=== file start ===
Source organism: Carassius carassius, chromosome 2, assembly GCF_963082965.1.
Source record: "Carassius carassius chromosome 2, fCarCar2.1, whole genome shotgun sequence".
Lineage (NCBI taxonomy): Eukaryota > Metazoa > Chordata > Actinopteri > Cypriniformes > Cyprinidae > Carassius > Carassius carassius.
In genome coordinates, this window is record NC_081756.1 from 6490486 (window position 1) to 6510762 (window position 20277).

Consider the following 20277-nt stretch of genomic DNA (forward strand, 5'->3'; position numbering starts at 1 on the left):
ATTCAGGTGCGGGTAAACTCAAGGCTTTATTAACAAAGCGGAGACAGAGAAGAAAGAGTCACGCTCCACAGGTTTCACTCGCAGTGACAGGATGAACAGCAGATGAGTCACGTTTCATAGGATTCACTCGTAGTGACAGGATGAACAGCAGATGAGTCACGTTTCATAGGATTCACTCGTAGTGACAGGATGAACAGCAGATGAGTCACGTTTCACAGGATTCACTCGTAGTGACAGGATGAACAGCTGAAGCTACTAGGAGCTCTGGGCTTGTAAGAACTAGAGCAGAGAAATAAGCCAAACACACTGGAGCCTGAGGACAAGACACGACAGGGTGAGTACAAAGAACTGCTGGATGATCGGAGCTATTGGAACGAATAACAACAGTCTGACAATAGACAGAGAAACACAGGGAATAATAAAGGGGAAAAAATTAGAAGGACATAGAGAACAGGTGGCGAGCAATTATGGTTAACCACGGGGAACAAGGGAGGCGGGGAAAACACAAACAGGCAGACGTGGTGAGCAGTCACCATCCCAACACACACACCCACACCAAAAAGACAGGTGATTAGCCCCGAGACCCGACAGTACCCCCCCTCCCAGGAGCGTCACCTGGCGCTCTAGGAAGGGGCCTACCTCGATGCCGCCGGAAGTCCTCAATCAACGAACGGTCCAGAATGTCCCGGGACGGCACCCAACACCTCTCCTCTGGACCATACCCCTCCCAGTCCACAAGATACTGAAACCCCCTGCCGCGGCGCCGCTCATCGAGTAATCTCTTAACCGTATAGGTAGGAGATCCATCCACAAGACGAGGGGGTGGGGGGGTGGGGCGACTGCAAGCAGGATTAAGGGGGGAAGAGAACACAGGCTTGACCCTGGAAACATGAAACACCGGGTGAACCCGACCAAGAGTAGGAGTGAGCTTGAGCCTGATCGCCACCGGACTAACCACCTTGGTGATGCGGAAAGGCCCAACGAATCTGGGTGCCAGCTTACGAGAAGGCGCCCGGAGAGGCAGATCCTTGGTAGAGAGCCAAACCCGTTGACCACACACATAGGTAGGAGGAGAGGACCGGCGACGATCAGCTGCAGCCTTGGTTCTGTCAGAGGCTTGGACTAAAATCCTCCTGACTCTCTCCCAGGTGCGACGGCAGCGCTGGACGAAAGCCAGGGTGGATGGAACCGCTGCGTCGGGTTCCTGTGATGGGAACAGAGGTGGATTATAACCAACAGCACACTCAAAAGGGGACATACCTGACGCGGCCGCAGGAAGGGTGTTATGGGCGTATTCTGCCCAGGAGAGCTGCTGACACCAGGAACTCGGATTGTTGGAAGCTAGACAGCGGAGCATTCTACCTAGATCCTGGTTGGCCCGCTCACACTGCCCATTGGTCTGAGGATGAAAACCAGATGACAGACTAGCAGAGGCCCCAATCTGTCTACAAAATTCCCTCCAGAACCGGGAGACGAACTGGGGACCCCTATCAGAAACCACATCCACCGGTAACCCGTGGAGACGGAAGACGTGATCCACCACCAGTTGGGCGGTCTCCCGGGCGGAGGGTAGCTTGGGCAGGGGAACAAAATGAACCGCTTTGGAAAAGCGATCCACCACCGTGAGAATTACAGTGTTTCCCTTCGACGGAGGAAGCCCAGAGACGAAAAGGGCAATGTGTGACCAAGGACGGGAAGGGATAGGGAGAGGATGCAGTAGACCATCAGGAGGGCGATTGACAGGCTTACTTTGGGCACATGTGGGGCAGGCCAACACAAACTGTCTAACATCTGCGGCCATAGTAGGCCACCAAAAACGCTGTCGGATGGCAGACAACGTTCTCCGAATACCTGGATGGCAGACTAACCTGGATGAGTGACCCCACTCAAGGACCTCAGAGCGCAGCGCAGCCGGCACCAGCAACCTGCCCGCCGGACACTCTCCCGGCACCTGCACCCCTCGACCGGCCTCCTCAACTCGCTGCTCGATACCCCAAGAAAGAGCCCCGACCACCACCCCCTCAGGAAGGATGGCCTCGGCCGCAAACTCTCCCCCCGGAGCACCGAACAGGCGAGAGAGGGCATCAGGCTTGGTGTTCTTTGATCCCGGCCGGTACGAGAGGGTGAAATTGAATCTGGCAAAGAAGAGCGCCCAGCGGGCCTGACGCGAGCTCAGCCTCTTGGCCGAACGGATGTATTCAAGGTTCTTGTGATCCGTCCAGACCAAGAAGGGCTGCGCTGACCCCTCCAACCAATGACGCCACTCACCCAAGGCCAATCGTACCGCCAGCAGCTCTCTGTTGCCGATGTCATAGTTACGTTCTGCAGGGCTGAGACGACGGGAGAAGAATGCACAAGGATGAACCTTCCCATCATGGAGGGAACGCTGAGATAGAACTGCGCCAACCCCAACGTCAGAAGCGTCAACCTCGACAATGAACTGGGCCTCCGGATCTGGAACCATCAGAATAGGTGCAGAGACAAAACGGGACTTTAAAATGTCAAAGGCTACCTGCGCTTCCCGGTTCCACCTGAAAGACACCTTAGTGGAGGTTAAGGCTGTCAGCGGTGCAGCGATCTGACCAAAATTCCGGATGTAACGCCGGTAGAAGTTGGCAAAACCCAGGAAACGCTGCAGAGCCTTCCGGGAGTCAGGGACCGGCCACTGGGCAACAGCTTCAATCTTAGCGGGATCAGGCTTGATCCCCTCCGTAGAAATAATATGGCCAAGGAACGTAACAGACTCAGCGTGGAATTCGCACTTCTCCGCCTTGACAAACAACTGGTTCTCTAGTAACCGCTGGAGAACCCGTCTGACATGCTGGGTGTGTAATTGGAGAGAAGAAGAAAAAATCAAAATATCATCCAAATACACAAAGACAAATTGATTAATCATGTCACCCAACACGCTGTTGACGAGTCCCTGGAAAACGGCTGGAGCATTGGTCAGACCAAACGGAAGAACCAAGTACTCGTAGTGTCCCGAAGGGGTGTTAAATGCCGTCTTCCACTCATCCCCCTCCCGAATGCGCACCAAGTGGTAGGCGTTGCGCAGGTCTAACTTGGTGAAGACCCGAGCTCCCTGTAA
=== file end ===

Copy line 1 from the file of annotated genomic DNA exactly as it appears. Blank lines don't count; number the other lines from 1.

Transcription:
Source organism: Carassius carassius, chromosome 2, assembly GCF_963082965.1.